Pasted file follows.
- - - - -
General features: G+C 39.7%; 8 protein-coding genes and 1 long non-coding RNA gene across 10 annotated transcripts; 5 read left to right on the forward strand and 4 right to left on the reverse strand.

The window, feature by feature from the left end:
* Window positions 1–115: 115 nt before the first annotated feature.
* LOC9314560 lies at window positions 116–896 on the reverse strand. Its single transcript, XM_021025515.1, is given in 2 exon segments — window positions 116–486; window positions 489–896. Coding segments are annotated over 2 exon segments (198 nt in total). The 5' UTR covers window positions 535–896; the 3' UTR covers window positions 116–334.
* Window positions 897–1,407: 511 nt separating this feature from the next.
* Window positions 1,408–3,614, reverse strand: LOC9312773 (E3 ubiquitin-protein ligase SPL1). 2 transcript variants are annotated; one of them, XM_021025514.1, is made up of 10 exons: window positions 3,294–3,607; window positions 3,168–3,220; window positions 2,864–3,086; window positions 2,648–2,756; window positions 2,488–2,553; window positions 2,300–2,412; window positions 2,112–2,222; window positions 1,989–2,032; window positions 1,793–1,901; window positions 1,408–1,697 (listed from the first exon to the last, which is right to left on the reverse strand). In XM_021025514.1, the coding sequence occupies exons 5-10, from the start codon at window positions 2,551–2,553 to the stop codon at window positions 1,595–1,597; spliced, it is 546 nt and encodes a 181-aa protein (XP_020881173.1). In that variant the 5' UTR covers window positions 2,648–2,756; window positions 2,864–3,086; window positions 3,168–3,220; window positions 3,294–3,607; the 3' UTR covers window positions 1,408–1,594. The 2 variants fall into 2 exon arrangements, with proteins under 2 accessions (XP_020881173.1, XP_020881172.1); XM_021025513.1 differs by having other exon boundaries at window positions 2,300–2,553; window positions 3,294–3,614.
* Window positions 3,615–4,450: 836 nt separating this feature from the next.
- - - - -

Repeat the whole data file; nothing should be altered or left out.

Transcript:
General features: G+C 39.7%; 8 protein-coding genes and 1 long non-coding RNA gene across 10 annotated transcripts; 5 read left to right on the forward strand and 4 right to left on the reverse strand.

The window, feature by feature from the left end:
* Window positions 1–115: 115 nt before the first annotated feature.
* LOC9314560 lies at window positions 116–896 on the reverse strand. Its single transcript, XM_021025515.1, is given in 2 exon segments — window positions 116–486; window positions 489–896. Coding segments are annotated over 2 exon segments (198 nt in total). The 5' UTR covers window positions 535–896; the 3' UTR covers window positions 116–334.
* Window positions 897–1,407: 511 nt separating this feature from the next.
* Window positions 1,408–3,614, reverse strand: LOC9312773 (E3 ubiquitin-protein ligase SPL1). 2 transcript variants are annotated; one of them, XM_021025514.1, is made up of 10 exons: window positions 3,294–3,607; window positions 3,168–3,220; window positions 2,864–3,086; window positions 2,648–2,756; window positions 2,488–2,553; window positions 2,300–2,412; window positions 2,112–2,222; window positions 1,989–2,032; window positions 1,793–1,901; window positions 1,408–1,697 (listed from the first exon to the last, which is right to left on the reverse strand). In XM_021025514.1, the coding sequence occupies exons 5-10, from the start codon at window positions 2,551–2,553 to the stop codon at window positions 1,595–1,597; spliced, it is 546 nt and encodes a 181-aa protein (XP_020881173.1). In that variant the 5' UTR covers window positions 2,648–2,756; window positions 2,864–3,086; window positions 3,168–3,220; window positions 3,294–3,607; the 3' UTR covers window positions 1,408–1,594. The 2 variants fall into 2 exon arrangements, with proteins under 2 accessions (XP_020881173.1, XP_020881172.1); XM_021025513.1 differs by having other exon boundaries at window positions 2,300–2,553; window positions 3,294–3,614.
* Window positions 3,615–4,450: 836 nt separating this feature from the next.